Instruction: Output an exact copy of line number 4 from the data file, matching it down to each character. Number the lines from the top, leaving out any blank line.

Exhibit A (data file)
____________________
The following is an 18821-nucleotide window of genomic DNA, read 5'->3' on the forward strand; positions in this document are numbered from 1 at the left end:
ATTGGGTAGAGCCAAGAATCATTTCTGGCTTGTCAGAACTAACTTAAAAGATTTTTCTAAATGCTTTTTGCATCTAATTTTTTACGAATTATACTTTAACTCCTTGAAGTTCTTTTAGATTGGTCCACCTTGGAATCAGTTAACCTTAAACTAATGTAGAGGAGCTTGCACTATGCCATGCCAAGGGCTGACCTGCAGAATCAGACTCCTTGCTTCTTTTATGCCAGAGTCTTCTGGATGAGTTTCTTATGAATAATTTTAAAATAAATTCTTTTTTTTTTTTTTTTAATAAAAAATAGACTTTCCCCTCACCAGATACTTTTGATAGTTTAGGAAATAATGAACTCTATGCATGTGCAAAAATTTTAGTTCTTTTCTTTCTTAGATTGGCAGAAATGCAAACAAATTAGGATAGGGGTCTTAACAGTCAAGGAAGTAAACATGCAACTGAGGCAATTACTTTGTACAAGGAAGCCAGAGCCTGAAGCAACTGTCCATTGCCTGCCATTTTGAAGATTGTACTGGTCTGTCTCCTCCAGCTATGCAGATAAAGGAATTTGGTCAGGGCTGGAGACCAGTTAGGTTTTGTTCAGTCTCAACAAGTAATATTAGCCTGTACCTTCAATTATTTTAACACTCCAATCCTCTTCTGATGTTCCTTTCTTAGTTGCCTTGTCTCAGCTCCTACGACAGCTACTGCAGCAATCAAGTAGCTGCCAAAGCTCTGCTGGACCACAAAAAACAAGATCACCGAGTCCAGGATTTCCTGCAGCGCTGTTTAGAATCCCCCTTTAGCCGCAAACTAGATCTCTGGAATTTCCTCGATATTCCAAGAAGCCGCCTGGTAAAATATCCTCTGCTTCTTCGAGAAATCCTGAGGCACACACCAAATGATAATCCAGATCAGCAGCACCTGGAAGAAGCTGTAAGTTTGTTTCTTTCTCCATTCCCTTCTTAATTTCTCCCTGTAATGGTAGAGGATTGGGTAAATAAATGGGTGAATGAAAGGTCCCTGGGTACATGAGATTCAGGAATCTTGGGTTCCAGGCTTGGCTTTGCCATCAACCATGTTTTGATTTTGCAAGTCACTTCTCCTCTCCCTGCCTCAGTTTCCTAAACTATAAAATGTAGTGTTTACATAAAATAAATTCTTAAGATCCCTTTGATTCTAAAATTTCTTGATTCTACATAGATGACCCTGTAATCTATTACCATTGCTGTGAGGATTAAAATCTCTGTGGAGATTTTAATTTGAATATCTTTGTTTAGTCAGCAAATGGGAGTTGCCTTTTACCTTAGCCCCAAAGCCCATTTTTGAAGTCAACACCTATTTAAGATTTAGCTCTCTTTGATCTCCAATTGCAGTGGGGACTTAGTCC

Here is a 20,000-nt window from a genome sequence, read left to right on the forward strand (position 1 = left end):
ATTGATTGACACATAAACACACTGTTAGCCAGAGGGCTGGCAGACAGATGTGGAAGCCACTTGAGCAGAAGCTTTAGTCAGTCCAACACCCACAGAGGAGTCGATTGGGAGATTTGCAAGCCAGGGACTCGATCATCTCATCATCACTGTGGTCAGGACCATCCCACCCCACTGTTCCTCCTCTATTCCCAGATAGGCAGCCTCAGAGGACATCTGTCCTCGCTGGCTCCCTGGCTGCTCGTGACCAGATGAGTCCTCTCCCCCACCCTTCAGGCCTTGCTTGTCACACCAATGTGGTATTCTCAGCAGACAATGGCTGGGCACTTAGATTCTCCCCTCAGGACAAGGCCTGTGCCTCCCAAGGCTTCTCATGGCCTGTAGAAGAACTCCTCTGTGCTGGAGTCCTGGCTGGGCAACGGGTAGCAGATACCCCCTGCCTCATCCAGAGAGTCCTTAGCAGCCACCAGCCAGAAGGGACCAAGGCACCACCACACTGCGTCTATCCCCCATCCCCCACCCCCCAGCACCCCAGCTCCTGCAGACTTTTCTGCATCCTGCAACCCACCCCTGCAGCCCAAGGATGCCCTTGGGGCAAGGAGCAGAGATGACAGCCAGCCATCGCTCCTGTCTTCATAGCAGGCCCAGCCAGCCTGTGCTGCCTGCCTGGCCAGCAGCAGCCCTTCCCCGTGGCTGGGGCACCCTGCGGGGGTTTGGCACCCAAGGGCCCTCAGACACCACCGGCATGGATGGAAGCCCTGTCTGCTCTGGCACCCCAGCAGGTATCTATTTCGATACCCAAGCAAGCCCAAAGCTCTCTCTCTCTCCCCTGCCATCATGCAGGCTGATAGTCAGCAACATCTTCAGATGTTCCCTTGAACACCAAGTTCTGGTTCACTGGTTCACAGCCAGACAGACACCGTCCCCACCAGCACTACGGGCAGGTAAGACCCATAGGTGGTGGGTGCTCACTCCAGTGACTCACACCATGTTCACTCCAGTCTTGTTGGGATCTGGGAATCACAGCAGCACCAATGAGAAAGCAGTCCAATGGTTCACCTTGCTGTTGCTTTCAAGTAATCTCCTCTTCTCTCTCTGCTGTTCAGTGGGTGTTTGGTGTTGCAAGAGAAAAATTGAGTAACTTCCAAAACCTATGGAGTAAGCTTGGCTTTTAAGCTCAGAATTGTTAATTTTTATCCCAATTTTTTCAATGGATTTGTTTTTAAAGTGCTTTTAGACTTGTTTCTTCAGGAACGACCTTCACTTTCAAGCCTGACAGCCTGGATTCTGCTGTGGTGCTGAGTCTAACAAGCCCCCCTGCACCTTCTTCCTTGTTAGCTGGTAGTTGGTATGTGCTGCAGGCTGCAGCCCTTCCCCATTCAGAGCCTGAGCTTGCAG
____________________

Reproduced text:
ATTGATTGACACATAAACACACTGTTAGCCAGAGGGCTGGCAGACAGATGTGGAAGCCACTTGAGCAGAAGCTTTAGTCAGTCCAACACCCACAGAGGAGTCGATTGGGAGATTTGCAAGCCAGGGACTCGATCATCTCATCATCACTGTGGTCAGGACCATCCCACCCCACTGTTCCTCCTCTATTCCCAGATAGGCAGCCTCAGAGGACATCTGTCCTCGCTGGCTCCCTGGCTGCTCGTGACCAGATGAGTCCTCTCCCCCACCCTTCAGGCCTTGCTTGTCACACCAATGTGGTATTCTCAGCAGACAATGGCTGGGCACTTAGATTCTCCCCTCAGGACAAGGCCTGTGCCTCCCAAGGCTTCTCATGGCCTGTAGAAGAACTCCTCTGTGCTGGAGTCCTGGCTGGGCAACGGGTAGCAGATACCCCCTGCCTCATCCAGAGAGTCCTTAGCAGCCACCAGCCAGAAGGGACCAAGGCACCACCACACTGCGTCTATCCCCCATCCCCCACCCCCCAGCACCCCAGCTCCTGCAGACTTTTCTGCATCCTGCAACCCACCCCTGCAGCCCAAGGATGCCCTTGGGGCAAGGAGCAGAGATGACAGCCAGCCATCGCTCCTGTCTTCATAGCAGGCCCAGCCAGCCTGTGCTGCCTGCCTGGCCAGCAGCAGCCCTTCCCCGTGGCTGGGGCACCCTGCGGGGGTTTGGCACCCAAGGGCCCTCAGACACCACCGGCATGGATGGAAGCCCTGTCTGCTCTGGCACCCCAGCAGGTATCTATTTCGATACCCAAGCAAGCCCAAAGCTCTCTCTCTCTCCCCTGCCATCATGCAGGCTGATAGTCAGCAACATCTTCAGATGTTCCCTTGAACACCAAGTTCTGGTTCACTGGTTCACAGCCAGACAGACACCGTCCCCACCAGCACTACGGGCAGGTAAGACCCATAGGTGGTGGGTGCTCACTCCAGTGACTCACACCATGTTCACTCCAGTCTTGTTGGGATCTGGGAATCACAGCAGCACCAATGAGAAAGCAGTCCAATGGTTCACCTTGCTGTTGCTTTCAAGTAATCTCCTCTTCTCTCTCTGCTGTTCAGTGGGTGTTTGGTGTTGCAAGAGAAAAATTGAGTAACTTCCAAAACCTATGGAGTAAGCTTGGCTTTTAAGCTCAGAATTGTTAATTTTTATCCCAATTTTTTCAATGGATTTGTTTTTAAAGTGCTTTTAGACTTGTTTCTTCAGGAACGACCTTCACTTTCAAGCCTGACAGCCTGGATTCTGCTGTGGTGCTGAGTCTAACAAGCCCCCCTGCACCTTCTTCCTTGTTAGCTGGTAGTTGGTATGTGCTGCAGGCTGCAGCCCTTCCCCATTCAGAGCCTGAGCTTGCAG